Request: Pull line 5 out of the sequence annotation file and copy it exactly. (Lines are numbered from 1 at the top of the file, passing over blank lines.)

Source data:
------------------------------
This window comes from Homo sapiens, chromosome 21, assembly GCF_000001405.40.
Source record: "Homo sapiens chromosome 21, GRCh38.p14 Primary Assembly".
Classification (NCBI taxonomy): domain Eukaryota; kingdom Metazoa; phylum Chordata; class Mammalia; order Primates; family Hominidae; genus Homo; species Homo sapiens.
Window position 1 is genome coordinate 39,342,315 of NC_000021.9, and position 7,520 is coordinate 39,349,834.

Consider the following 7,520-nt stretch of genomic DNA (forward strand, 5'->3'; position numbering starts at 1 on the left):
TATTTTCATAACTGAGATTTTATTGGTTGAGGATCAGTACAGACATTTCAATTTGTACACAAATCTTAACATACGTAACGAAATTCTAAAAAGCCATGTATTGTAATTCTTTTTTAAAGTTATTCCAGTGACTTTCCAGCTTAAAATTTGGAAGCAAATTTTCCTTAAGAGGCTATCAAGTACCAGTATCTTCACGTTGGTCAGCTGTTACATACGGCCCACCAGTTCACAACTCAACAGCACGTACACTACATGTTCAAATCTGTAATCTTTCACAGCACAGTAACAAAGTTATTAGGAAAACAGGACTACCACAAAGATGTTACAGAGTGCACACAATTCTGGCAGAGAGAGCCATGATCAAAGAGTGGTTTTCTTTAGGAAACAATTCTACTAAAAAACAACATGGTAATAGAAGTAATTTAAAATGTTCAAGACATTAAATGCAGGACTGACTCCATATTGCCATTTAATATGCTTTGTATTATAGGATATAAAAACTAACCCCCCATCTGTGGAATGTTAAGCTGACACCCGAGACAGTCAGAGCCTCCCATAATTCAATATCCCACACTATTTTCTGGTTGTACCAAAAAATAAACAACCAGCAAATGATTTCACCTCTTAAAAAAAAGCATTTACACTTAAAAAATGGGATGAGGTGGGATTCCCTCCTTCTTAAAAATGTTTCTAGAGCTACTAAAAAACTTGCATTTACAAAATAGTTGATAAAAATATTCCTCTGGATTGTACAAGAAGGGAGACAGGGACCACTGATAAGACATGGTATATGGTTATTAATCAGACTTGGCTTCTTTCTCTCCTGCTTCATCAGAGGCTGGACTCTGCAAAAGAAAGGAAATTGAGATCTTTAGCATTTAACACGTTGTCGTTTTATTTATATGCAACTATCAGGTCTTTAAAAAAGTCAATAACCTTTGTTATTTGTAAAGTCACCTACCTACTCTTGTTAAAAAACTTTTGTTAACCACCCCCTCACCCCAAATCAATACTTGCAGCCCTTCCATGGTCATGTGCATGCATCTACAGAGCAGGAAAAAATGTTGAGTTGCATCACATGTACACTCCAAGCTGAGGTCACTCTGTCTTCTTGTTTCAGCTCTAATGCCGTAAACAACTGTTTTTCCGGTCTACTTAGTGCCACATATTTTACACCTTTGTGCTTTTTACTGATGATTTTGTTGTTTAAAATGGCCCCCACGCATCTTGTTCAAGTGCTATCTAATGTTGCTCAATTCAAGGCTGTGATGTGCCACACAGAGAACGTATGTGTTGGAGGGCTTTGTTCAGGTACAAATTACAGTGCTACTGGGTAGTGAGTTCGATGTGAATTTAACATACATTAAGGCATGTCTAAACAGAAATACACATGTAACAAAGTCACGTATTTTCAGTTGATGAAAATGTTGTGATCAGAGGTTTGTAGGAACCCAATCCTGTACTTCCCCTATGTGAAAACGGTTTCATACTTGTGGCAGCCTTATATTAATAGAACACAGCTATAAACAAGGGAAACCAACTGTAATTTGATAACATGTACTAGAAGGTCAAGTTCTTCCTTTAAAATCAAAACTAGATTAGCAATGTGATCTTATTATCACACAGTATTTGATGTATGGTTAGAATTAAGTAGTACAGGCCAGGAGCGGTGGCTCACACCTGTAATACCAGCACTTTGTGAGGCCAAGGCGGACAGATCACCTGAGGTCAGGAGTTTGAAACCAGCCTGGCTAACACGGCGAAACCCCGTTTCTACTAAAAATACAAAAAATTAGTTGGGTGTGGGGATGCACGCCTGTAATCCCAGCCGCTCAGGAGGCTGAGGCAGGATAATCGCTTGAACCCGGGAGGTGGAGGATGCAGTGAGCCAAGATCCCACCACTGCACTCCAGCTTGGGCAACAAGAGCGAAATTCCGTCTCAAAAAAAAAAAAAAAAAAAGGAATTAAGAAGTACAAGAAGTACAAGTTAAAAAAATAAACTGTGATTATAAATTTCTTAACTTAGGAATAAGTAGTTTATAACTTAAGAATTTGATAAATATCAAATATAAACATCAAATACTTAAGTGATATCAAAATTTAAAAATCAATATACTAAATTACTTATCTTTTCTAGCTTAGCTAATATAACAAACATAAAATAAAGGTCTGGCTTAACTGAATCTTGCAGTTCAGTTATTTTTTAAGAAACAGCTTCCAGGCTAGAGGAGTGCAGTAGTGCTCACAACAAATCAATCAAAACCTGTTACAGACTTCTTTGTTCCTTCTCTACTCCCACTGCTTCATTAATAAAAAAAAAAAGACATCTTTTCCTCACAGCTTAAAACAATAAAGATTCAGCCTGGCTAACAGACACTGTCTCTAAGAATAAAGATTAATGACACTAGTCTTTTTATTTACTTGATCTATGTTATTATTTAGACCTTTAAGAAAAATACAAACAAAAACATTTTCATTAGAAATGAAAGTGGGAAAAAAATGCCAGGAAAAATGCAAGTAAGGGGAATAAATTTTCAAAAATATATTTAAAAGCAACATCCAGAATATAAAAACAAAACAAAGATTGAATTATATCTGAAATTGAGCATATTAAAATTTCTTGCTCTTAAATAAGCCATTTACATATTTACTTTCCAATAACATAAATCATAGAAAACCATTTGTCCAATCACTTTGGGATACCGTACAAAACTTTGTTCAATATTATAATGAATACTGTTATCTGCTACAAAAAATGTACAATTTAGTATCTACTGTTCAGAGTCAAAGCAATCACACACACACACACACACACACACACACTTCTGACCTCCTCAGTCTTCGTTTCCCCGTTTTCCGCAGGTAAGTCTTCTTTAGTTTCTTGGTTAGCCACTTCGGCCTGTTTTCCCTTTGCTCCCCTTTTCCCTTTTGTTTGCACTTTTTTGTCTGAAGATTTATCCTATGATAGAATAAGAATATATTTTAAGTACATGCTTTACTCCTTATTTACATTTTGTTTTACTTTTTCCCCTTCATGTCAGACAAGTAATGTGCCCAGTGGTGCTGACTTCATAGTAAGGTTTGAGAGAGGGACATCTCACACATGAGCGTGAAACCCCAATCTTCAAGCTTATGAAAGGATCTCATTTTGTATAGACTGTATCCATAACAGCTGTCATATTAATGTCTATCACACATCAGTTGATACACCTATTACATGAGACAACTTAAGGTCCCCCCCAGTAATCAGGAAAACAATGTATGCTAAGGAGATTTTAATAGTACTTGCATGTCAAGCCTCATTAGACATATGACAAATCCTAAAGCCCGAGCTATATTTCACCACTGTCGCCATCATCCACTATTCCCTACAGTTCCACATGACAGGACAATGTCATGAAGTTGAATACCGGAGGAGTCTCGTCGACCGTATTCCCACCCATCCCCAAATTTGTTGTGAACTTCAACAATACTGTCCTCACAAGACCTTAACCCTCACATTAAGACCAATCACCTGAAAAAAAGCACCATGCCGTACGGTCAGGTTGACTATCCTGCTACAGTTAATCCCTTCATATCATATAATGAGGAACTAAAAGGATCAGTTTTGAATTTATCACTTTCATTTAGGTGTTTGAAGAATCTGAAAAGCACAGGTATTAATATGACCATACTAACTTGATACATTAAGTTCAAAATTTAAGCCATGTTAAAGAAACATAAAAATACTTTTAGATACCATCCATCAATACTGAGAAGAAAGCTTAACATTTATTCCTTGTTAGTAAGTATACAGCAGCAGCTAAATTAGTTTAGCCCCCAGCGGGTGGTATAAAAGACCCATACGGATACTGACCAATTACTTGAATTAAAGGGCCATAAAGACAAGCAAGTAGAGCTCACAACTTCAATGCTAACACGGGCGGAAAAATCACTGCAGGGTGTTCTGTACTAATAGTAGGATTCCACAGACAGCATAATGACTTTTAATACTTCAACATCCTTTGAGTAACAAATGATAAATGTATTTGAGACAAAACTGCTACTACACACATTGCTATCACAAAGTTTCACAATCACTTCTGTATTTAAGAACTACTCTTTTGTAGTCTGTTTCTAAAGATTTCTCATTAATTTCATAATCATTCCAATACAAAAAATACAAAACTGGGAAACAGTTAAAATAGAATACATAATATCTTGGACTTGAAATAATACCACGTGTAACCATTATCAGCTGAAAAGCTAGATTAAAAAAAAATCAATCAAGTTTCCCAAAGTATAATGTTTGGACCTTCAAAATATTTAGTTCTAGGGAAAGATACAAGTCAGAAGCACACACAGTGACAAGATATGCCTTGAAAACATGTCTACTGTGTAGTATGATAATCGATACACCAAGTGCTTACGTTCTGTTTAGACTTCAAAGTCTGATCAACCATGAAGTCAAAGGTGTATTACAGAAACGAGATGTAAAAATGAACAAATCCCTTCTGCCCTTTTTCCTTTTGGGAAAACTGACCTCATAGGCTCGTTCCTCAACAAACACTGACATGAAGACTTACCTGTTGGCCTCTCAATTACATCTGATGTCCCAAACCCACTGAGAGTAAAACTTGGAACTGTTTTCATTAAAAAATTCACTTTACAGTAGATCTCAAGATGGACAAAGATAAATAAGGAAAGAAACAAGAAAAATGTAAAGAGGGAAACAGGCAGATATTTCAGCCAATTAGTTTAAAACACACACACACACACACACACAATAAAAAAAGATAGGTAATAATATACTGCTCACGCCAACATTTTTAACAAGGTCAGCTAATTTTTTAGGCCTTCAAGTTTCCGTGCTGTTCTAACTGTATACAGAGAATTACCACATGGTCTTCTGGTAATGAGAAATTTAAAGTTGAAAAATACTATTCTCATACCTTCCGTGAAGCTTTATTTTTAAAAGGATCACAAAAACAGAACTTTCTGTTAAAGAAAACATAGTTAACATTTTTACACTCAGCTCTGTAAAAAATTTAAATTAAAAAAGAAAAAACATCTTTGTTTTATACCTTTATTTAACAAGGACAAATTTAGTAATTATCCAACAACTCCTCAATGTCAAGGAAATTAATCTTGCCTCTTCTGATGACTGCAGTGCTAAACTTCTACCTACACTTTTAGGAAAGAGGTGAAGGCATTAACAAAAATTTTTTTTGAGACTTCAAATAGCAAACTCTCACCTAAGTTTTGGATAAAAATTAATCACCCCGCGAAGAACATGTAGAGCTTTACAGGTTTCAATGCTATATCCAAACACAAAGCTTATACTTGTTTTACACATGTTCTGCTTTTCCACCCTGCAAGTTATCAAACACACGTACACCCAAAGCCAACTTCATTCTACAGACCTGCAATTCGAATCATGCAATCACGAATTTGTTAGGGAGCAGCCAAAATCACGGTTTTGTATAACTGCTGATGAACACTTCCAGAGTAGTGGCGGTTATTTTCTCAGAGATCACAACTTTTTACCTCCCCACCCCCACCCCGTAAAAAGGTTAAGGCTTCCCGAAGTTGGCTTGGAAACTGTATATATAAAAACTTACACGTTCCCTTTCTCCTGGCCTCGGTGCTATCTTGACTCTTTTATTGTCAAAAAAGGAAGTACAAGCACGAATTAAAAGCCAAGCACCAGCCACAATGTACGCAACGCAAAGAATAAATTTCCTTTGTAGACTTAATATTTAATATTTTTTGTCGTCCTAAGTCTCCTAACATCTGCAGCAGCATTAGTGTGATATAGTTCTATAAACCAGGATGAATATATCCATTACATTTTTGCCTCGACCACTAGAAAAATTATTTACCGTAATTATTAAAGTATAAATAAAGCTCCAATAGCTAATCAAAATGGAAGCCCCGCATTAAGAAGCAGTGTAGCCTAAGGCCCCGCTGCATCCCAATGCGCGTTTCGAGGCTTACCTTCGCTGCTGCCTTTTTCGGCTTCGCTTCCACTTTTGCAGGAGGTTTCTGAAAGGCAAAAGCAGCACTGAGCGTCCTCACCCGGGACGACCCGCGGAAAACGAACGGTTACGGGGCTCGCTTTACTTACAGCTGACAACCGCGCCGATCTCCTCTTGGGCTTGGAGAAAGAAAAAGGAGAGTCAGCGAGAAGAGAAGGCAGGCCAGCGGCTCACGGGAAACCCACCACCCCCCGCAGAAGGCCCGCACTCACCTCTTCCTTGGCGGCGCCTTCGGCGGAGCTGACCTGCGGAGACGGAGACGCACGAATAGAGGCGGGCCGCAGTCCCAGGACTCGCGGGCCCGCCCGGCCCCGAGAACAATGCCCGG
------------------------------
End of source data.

Consider the following 7,520-nt stretch of genomic DNA (forward strand, 5'->3'; position numbering starts at 1 on the left):